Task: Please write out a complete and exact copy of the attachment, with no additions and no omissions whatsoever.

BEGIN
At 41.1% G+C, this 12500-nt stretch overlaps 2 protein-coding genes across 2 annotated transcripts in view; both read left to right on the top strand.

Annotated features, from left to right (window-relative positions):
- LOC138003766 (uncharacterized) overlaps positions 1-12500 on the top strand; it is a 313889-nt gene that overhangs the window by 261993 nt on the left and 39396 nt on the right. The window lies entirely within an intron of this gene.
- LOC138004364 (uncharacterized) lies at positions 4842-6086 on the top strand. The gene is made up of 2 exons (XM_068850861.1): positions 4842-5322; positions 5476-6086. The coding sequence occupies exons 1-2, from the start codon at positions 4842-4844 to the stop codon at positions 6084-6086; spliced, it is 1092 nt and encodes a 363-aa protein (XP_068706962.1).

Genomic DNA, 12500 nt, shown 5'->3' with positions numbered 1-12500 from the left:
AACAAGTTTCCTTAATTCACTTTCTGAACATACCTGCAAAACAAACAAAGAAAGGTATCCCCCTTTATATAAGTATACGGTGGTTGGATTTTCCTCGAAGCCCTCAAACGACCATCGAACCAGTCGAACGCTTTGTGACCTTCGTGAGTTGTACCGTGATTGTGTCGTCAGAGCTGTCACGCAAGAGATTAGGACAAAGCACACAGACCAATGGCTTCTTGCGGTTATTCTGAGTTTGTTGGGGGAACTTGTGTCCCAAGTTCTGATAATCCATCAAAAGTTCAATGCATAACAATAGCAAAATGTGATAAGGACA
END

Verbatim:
At 41.1% G+C, this 12500-nt stretch overlaps 2 protein-coding genes across 2 annotated transcripts in view; both read left to right on the top strand.

Annotated features, from left to right (window-relative positions):
- LOC138003766 (uncharacterized) overlaps positions 1-12500 on the top strand; it is a 313889-nt gene that overhangs the window by 261993 nt on the left and 39396 nt on the right. The window lies entirely within an intron of this gene.
- LOC138004364 (uncharacterized) lies at positions 4842-6086 on the top strand. The gene is made up of 2 exons (XM_068850861.1): positions 4842-5322; positions 5476-6086. The coding sequence occupies exons 1-2, from the start codon at positions 4842-4844 to the stop codon at positions 6084-6086; spliced, it is 1092 nt and encodes a 363-aa protein (XP_068706962.1).

Genomic DNA, 12500 nt, shown 5'->3' with positions numbered 1-12500 from the left:
AACAAGTTTCCTTAATTCACTTTCTGAACATACCTGCAAAACAAACAAAGAAAGGTATCCCCCTTTATATAAGTATACGGTGGTTGGATTTTCCTCGAAGCCCTCAAACGACCATCGAACCAGTCGAACGCTTTGTGACCTTCGTGAGTTGTACCGTGATTGTGTCGTCAGAGCTGTCACGCAAGAGATTAGGACAAAGCACACAGACCAATGGCTTCTTGCGGTTATTCTGAGTTTGTTGGGGGAACTTGTGTCCCAAGTTCTGATAATCCATCAAAAGTTCAATGCATAACAATAGCAAAATGTGATAAGGACA